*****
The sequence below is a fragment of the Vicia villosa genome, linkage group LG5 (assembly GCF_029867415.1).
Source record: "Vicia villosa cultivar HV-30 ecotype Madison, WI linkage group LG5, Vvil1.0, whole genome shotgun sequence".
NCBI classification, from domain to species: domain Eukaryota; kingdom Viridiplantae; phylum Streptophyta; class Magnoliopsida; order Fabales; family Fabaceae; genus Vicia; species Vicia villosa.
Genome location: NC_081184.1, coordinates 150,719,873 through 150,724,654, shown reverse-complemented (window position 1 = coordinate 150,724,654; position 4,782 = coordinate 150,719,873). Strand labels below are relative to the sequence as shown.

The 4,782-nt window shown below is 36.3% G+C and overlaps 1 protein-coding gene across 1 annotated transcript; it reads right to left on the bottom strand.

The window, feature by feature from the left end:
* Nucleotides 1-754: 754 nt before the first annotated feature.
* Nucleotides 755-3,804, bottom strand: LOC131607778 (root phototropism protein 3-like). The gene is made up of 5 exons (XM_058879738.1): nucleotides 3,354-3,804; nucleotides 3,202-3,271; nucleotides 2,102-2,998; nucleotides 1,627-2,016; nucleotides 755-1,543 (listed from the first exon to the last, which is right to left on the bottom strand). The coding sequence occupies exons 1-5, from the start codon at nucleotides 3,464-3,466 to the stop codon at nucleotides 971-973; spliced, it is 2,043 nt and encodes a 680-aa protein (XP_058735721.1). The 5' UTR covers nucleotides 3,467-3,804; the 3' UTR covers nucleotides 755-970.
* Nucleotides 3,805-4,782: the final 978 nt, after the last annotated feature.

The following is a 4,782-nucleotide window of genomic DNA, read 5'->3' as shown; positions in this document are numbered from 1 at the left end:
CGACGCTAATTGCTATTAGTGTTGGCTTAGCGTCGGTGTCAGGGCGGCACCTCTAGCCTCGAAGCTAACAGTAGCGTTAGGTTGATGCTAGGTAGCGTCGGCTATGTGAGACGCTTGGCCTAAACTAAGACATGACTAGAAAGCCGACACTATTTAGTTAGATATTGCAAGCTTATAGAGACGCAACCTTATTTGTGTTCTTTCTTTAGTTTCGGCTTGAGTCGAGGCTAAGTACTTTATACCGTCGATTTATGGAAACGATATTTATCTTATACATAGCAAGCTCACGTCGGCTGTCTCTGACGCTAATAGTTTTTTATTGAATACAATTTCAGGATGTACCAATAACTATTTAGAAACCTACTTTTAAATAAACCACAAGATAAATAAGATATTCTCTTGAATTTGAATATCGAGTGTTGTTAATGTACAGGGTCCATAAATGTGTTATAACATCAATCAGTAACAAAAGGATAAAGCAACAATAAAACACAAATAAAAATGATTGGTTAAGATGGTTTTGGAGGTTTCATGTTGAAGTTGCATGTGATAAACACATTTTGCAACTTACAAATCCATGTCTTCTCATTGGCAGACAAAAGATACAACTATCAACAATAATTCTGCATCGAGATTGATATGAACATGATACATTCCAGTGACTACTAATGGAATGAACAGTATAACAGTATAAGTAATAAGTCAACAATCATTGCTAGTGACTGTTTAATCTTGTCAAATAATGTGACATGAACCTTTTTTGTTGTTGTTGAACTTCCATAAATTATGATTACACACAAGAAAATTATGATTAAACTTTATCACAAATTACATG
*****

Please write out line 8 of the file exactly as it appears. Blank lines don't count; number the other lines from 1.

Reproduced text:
* Nucleotides 755-3,804, bottom strand: LOC131607778 (root phototropism protein 3-like). The gene is made up of 5 exons (XM_058879738.1): nucleotides 3,354-3,804; nucleotides 3,202-3,271; nucleotides 2,102-2,998; nucleotides 1,627-2,016; nucleotides 755-1,543 (listed from the first exon to the last, which is right to left on the bottom strand). The coding sequence occupies exons 1-5, from the start codon at nucleotides 3,464-3,466 to the stop codon at nucleotides 971-973; spliced, it is 2,043 nt and encodes a 680-aa protein (XP_058735721.1). The 5' UTR covers nucleotides 3,467-3,804; the 3' UTR covers nucleotides 755-970.